Chinese water dragons (hysignatus cocincinus) are distinctive looking green lizards native to China, Cambodia, Vietnam and Burma. They have distinctive large eyes, giving them a character-filled, expressive face. The eyes are a good indicator of general health. If your dragon has closed his eyes and won’t open them, monitor the accompanying symptoms. If they remain closed for more than a day, consult a veterinarian.
If you notice your dragon closing one or both eyes when being handled, he’s simply “hiding” from you. This is a common quirk of the Chinese water dragon. You can test whether he’s hiding by monitoring his eyes when he is close and far away. If he only closes his eye when in close proximity to you, it is simply a case of him being a little scared of being handled. When wild dragons are frightened or nervous, they take refuge in the water. Once submerged, they cannot see the cause of their stress. It is plausible that closing the eyes is a stress-reduction technique adapted from their habit of submerging.
If you’ve been feeding your dragon lightning bugs, it’s possible that one of the bugs has bitten him in the eye. These bugs are not really suitable as food, due to their capacity for biting. If you’ve fed your dragon any lightning bugs, remove any uneaten ones from his enclosure to ensure he doesn’t suffer further injuries.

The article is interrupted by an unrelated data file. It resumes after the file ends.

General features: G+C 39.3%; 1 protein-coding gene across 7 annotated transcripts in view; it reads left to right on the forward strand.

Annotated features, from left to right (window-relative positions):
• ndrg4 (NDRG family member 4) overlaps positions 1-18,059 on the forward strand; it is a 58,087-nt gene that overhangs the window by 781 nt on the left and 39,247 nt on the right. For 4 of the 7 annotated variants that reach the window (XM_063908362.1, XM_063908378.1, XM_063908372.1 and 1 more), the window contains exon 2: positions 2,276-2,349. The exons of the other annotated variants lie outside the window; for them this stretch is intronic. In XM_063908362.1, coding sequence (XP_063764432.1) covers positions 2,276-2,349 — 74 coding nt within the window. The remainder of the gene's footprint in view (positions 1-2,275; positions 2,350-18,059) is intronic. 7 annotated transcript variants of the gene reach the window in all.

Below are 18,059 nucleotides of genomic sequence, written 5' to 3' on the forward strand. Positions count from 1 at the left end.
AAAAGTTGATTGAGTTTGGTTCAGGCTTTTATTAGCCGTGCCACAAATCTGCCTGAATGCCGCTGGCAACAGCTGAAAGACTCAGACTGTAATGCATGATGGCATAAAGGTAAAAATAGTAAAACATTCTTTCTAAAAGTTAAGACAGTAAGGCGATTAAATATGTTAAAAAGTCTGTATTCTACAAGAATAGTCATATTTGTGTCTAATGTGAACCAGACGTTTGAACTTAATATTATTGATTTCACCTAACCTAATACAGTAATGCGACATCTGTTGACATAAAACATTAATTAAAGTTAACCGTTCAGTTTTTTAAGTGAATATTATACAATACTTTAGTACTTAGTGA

Chinese water dragons shed their skin in patches, rather than in one piece like snakes. Just prior to shedding, the skin on your dragon’s eyelids will bubble up. This may cause his eyes to close until the loose, ready-to-shed skin is off. Do not attempt to remove the skin manually, it will fall off of its own accord.
Respiratory infections can lead to a crustiness around the dragon’s eyes. Accompanying symptoms of a respiratory infection include labored breathing, a whistling sound coming from the nose and lethargy. In severe cases, this crustiness may cause the eyes to stick shut temporarily. If this remains the case for more than a day, take your dragon to a veterinarian.
Chinese water dragons have a light-sensitive third eye on the top of their head, called the parietal eye. This eye is not capable of vision, but it does play an important function. It measures how much light the dragon is receiving and controls hormone production. In the wild, when the dragon has been exposed to sunlight for too long, the parietal eye adjusts hormone production, enabling the dragon to regulate his own exposure to sunlight. However, if the lighting in your dragon’s tank is too bright or powerful, he may resort to closing his eyes to reduce glare. This is especially likely if he is unable to get shade in the tank.
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